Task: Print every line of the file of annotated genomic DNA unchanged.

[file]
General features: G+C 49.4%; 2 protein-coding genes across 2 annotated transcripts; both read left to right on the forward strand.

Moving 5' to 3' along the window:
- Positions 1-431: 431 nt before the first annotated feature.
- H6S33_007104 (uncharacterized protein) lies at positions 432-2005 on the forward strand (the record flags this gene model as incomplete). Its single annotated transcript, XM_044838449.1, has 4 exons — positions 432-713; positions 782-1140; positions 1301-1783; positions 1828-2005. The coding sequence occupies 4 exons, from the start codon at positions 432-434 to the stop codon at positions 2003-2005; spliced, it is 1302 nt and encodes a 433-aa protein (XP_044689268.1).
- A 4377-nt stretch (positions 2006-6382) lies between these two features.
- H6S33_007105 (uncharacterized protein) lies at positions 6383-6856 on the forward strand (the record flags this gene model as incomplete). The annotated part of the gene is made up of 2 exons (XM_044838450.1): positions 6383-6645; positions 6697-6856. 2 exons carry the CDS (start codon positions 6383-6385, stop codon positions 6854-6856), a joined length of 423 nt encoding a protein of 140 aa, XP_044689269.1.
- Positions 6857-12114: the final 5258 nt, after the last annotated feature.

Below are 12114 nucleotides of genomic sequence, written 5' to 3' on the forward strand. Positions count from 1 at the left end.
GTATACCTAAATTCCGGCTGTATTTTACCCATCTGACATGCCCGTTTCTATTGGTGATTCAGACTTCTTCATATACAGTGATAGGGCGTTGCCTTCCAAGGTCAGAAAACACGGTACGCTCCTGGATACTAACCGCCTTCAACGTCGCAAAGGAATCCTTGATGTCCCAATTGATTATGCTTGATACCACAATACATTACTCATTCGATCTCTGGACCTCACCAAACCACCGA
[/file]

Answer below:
General features: G+C 49.4%; 2 protein-coding genes across 2 annotated transcripts; both read left to right on the forward strand.

Moving 5' to 3' along the window:
- Positions 1-431: 431 nt before the first annotated feature.
- H6S33_007104 (uncharacterized protein) lies at positions 432-2005 on the forward strand (the record flags this gene model as incomplete). Its single annotated transcript, XM_044838449.1, has 4 exons — positions 432-713; positions 782-1140; positions 1301-1783; positions 1828-2005. The coding sequence occupies 4 exons, from the start codon at positions 432-434 to the stop codon at positions 2003-2005; spliced, it is 1302 nt and encodes a 433-aa protein (XP_044689268.1).
- A 4377-nt stretch (positions 2006-6382) lies between these two features.
- H6S33_007105 (uncharacterized protein) lies at positions 6383-6856 on the forward strand (the record flags this gene model as incomplete). The annotated part of the gene is made up of 2 exons (XM_044838450.1): positions 6383-6645; positions 6697-6856. 2 exons carry the CDS (start codon positions 6383-6385, stop codon positions 6854-6856), a joined length of 423 nt encoding a protein of 140 aa, XP_044689269.1.
- Positions 6857-12114: the final 5258 nt, after the last annotated feature.

Below are 12114 nucleotides of genomic sequence, written 5' to 3' on the forward strand. Positions count from 1 at the left end.
GTATACCTAAATTCCGGCTGTATTTTACCCATCTGACATGCCCGTTTCTATTGGTGATTCAGACTTCTTCATATACAGTGATAGGGCGTTGCCTTCCAAGGTCAGAAAACACGGTACGCTCCTGGATACTAACCGCCTTCAACGTCGCAAAGGAATCCTTGATGTCCCAATTGATTATGCTTGATACCACAATACATTACTCATTCGATCTCTGGACCTCACCAAACCACCGA